The opinion of the court was delivered by: William M. Skretny Chief Judge United States District Court
Presently before this Court is Defendant's Motion for Judgment on the Pleadings. (Docket No. 10.) Despite three separate Scheduling Orders directing Plaintiff to respond to Defendant's Motion, Plaintiff has failed to submit a response. In light of the foregoing, and for the reasons stated below, this case is dismissed with prejudice.
Plaintiff commenced this action pro se on January 15, 2009, by filing a Complaint in this Court, naming the Commissioner of Social Security, as the Defendant. (Docket No. 1.) On July 20, 2009, Defendant moved for judgment on the pleadings pursuant to Rule 12(c) of the Federal Rules of Civil Procedure. (Docket No. 10.) Thereafter, this Court issued a Scheduling Order, directing Plaintiff to submit a response to Defendant's Motion by September 15, 2009. (Docket No. 12.) Plaintiff, however, did not file a response by September 15, 2009.
This Court then issued another Scheduling Order on October 2, 2009. (Docket No. 14.) Therein, this Court directed Plaintiff to submit a response by October 15, 2009. (Id.) The Scheduling Order also warned Plaintiff that his failure to respond by October 15, 2009, may result in the dismissal of this case for failure to prosecute. (Id.) Plaintiff did not submit a response by October 15, 2009.
On December 10, 2009, this Court issued a third Scheduling Order directing Plaintiff to submit a response by January 18, 2010. (Docket No. 15.) This Court warned Plaintiff that his failure to submit a response by said date may result in the dismissal of his case, and that no extensions of time will be given. (Id.) Plaintiff did not submit a response by January 18, 2010, nor has he done so to date.
A. Dismissal under Rule 41(b) For Failure to Prosecute
Dismissal of this case is warranted pursuant to Rule 41(b) of the Federal Rules of Civil Procedure, which provides that:
If the plaintiff fails to prosecute or to comply with these rules or any order of court, a defendant may move for dismissal of an action or of any claim against the defendant. Unless the court in its order for dismissal otherwise specifies, a dismissal under this subdivision and any dismissal not provided for in this rule, other than a dismissal for lack of jurisdiction, for improper venue, or for failure to join a party under Rule 19, operates as an adjudication upon the merits.
Where the defendants have not specifically moved for dismissal under Rule 41(b) - such as in this case - a court may nonetheless order dismissal sua sponte. See Link v. Wabash R.R. Co., 370 U.S. 626, 630-31, 82 S.Ct. 1386, 8 L.Ed.2d 734 (1982); Lyell Theatre Corp. v. Loews Corp., 682 F.2d 37, 42 (2d Cir. 1982). In Link, the Supreme Court noted that: "[t]he authority of a court to dismiss sua sponte for lack of prosecution has generally been considered an 'inherent power,' governed not by rule or statute but by the control necessarily vested in courts to manage their own affairs so as to achieve the orderly and expeditious disposition of cases."*fn1 Link, 370 U.S. at 630-31.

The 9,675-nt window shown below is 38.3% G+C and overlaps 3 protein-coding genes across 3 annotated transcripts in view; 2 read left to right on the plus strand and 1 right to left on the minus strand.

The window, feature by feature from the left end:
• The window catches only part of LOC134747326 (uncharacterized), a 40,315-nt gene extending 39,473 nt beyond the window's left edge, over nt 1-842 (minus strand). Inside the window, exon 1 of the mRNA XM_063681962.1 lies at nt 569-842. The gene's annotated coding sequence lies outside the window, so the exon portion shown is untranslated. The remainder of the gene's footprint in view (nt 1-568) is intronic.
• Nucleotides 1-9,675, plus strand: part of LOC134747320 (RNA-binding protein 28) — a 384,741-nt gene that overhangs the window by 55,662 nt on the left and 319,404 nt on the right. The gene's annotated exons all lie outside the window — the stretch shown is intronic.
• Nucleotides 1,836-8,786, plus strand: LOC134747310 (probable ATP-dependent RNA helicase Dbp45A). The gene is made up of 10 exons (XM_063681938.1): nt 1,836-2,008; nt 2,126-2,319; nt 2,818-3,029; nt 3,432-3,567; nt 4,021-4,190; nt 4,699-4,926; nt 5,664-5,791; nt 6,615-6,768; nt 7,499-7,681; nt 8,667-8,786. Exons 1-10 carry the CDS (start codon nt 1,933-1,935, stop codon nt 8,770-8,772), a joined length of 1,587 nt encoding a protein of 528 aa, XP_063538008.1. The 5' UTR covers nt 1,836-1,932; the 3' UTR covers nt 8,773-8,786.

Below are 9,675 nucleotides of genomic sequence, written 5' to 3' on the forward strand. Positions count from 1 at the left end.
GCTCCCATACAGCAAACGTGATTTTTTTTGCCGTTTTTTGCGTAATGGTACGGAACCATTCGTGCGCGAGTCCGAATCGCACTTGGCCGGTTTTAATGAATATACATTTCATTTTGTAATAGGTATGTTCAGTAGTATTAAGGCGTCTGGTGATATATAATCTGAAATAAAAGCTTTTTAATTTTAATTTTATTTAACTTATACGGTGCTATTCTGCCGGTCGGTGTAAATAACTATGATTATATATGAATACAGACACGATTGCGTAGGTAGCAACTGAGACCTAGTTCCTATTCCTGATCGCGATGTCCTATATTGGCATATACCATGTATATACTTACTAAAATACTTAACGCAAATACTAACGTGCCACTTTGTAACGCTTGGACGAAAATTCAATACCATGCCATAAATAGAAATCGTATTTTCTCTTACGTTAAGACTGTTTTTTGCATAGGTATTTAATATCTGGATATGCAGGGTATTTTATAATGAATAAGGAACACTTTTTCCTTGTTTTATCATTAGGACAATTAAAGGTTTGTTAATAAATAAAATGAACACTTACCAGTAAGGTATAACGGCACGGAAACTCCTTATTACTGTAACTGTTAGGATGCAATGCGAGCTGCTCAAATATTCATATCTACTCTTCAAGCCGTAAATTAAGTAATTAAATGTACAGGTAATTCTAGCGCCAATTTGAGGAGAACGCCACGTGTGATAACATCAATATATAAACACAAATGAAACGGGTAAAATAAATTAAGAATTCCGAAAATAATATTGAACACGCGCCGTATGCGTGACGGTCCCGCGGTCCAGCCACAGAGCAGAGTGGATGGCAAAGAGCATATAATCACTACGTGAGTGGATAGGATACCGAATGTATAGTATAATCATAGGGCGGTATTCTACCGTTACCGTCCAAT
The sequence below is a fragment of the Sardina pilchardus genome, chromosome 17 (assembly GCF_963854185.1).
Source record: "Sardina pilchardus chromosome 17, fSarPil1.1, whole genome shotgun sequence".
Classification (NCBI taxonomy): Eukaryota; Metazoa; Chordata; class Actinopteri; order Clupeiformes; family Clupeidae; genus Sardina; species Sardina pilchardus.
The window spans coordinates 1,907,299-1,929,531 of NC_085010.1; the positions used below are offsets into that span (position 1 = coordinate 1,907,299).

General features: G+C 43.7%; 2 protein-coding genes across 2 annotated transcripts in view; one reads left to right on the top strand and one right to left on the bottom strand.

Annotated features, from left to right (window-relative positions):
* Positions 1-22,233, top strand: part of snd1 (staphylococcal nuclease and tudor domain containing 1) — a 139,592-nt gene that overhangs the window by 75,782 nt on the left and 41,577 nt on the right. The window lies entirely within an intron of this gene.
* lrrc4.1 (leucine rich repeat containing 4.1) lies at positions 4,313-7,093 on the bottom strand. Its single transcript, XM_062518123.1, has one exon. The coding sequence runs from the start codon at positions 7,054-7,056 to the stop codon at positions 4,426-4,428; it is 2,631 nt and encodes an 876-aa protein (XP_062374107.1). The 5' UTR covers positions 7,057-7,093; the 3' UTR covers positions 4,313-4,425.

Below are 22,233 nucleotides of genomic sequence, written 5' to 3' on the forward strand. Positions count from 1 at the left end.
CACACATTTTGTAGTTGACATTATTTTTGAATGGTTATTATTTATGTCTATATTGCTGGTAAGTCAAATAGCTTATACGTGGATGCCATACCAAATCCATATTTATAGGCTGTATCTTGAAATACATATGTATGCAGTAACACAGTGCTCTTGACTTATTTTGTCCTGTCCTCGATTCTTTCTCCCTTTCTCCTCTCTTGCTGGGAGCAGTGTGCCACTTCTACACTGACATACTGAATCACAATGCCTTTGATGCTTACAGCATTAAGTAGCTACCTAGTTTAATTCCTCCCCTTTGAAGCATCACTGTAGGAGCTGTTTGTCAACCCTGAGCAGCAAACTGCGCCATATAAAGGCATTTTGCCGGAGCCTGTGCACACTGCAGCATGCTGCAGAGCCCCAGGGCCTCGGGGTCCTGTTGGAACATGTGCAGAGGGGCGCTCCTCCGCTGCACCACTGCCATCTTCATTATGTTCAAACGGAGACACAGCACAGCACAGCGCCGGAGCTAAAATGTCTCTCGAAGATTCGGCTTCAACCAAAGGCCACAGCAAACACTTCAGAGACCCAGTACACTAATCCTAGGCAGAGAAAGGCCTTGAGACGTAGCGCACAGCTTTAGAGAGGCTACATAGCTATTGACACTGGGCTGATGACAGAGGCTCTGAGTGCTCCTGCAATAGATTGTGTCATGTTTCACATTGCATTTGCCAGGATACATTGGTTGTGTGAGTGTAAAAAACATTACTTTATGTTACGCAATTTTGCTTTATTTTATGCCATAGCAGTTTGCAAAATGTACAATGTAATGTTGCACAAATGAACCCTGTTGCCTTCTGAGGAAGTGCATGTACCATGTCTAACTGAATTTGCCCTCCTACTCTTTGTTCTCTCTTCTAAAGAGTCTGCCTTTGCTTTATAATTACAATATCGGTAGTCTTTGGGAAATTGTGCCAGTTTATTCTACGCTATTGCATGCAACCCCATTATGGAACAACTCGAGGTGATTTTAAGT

Rule 41(b) does not define failure to prosecute. But the Second Circuit has stated that failure to prosecute "can evidence itself either in an action lying dormant with no significant activity to move it or in a pattern of dilatory tactics." Lyell Theatre, 682 F.2d at 42. Dismissal pursuant to Rule 41(b) falls within the court's discretion. See id. at 42-43 ("the scope of review of an order of dismissal is confined solely to whether the trial court has exercised its inherent power to manage its affairs within the permissible range of its discretion"). It is, however, "a harsh remedy to be utilized only in extreme situations." Harding v. Fed. Reserve Bank, 707 F.2d 46, 50 (2d Cir. 1983) (quoting Theilmann v. Rutland Hosp., Inc., 455 F.2d 853, 855 (2d Cir. 1972) (per curiam); see also Chira v. Lockheed Aircraft Corp., 634 F.2d 664, 665 (2d Cir. 1980) (discussing the sanction of dismissal for failure to prosecute as "pungent, rarely used, and conclusive"). This is particularly true in cases involving pro se ...